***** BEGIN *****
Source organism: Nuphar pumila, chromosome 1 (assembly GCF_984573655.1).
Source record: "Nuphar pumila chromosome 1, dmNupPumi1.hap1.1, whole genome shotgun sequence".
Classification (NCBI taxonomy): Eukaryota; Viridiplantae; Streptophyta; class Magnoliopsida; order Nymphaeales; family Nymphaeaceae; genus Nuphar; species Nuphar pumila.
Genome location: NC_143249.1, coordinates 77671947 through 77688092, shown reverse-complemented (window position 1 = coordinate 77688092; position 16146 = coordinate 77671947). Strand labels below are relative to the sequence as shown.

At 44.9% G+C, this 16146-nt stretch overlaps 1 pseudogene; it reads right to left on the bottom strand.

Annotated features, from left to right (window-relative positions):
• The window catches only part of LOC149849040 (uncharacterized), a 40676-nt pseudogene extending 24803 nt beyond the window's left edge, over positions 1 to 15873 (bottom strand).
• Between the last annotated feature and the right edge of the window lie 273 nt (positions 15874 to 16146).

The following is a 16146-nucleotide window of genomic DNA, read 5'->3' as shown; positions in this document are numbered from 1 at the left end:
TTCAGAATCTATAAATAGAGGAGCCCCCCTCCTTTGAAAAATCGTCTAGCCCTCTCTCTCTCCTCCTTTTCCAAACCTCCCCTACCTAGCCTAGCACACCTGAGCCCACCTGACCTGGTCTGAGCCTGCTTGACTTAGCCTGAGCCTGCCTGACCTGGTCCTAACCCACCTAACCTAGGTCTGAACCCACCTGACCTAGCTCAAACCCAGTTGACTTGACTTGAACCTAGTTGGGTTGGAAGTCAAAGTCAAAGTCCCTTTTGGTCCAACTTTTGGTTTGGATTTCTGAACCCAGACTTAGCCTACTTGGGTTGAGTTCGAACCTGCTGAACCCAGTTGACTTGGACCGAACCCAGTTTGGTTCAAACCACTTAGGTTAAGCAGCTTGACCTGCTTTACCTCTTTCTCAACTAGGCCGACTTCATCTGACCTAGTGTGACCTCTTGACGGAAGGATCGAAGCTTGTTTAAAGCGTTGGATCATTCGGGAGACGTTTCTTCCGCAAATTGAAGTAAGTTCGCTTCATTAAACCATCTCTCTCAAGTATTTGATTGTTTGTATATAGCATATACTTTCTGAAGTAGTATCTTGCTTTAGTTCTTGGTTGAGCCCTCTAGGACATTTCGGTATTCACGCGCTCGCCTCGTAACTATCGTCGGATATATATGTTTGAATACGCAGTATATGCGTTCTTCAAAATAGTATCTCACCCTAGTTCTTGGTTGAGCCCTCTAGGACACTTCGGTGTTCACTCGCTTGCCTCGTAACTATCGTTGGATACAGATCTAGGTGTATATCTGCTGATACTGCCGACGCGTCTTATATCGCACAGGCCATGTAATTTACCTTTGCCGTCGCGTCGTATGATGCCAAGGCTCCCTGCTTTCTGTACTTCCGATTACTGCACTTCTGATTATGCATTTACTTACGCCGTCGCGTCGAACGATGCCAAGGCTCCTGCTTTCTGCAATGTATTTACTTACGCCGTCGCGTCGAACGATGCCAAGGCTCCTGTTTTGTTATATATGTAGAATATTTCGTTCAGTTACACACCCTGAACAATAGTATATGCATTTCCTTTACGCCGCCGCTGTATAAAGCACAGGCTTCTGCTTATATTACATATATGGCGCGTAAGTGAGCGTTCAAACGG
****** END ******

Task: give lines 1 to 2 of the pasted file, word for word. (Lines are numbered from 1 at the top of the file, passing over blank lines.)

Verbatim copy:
Source organism: Nuphar pumila, chromosome 1 (assembly GCF_984573655.1).
Source record: "Nuphar pumila chromosome 1, dmNupPumi1.hap1.1, whole genome shotgun sequence".